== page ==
I watch the weather patterns around the surrounding area and then do my own forecasting. If you watch them enough you figure out how to come up with a pretty good forecast.
But there is nothing that you can do if you are really out there or if storms blow in at a moments notice, you just have to cross your fingers. That's where you need to be prepared for just about anything.
I can't speak for other states but the weather changes fast in Colorado, and most weather data sources are from weather stations that aren't exactly right next to you (nearby towns). You can't get an accurate forecast if there's no monitoring station in the area at all (wilderness area).
I have a couple of sources for data, including FM weather radio in my walkie talkie (which I only use while hiking with friends - I hunt alone), the weather service in my InReach Mini, and my cell phone (cell service is unreliable but not zero - it's common to pick up towers when you're up a hill somewhere). I haven't found any of them to be much value. It just changes too fast.
I basically bring what I need to survive anything. The only three decisions I really make these days are:
a) I touch base with my wife, if there was a forest fire or some other emergency nearby she'd let me know.
b) I check the forecast the day before I go for overnight lows. I can survive anything with what I bring, but if I know overnight lows will be below 15 or so I have a heavier sleeping bag I'll bring for comfort.
c) During certain months (October and beyond) I don't worry much about rain gear, just a super light disposable poncho for emergencies.
For the weather forecast I would watch what was going on down around San Diego, California and then figure accordingly. The storms would hit southern California and then head north east towards St. George then hit the hills just north of St George and turn east before heading north again. If you were in that area you could pretty much guess the weather by doing this. If the storm came in from the north you were fine as long as you were on the east side of the mountains. If it came in from the south you were going to get nailed. There were many a days when we were having nice weather and the other side of the hill was getting hammered.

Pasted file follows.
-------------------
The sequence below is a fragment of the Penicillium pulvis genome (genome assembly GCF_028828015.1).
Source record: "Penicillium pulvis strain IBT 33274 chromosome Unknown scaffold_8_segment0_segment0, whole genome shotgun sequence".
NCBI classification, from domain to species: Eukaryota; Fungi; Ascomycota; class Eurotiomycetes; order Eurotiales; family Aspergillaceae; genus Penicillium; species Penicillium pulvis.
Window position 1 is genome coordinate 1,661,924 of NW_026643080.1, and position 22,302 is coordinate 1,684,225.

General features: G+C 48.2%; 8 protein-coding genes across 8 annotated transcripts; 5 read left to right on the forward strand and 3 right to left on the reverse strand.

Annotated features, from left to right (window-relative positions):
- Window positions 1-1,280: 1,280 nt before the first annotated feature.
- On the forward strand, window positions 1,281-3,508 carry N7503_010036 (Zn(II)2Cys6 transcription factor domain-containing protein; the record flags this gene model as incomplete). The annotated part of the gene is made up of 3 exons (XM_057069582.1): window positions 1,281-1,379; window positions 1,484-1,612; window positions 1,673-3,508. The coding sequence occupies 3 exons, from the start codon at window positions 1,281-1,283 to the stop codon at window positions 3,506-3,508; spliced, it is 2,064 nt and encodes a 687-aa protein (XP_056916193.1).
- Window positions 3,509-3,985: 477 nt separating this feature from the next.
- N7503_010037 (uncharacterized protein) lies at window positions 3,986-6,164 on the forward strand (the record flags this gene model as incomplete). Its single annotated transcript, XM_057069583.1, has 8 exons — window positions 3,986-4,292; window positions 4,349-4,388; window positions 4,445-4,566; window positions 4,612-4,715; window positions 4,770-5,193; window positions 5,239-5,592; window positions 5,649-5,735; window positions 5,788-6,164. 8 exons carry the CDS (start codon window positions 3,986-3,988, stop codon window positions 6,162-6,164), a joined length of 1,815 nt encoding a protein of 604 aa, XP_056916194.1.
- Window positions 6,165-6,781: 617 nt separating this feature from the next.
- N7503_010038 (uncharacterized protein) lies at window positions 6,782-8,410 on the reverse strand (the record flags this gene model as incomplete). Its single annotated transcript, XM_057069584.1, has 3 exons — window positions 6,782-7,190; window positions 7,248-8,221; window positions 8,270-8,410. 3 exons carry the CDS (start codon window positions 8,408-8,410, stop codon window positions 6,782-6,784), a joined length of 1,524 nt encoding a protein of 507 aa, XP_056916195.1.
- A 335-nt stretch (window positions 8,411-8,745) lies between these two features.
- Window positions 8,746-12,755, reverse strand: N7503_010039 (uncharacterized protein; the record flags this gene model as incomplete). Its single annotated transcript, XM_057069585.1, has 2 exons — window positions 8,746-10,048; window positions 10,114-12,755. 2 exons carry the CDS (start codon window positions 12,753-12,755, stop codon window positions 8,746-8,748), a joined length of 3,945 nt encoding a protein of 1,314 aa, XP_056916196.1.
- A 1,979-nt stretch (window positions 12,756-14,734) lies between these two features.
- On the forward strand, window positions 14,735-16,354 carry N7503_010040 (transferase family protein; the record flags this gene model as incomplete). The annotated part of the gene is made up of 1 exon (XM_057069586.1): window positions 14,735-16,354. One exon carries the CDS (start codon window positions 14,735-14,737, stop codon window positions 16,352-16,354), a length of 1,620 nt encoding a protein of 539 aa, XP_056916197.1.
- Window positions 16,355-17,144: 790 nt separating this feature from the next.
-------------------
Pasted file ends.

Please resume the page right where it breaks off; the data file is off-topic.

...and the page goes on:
I was also hunting in the Henry Mountains one year and sitting at around 9,000' looking to the west. I could watch the storms boil up and head towards me. I would hunker down for a bit as the storm blew over me and then the sun was out and all was fine. Then a half hour later here would come another storm. The east side of that mountain got very little snow while I was sitting in 3' of it.
You wouldn't want to carry it into the backcountry, but the weBoost Reach is great for your vehicle. I have one in my truck and in my travel trailer. I can get a cell signal in many places that others can't. If the signal is not strong enough to get the forecast, it often is good enough to send a text to someone who can text you the forecast.
Forest Service and in some western states the state Universities have remote weather stations, which only give you current conditions thought.
I keep a handheld marine band radio in my truck which has a weather station channel that is very accurate. The radio isn't very big, so it could get packed in with me if I wanted.
I always plan for everything and anticipate the worst. Seems the past three or four years I haven’t been disappointed as I have had the worst week of weather in an eight week span every hunt. – LOL
I guess it makes for a better story and a better video!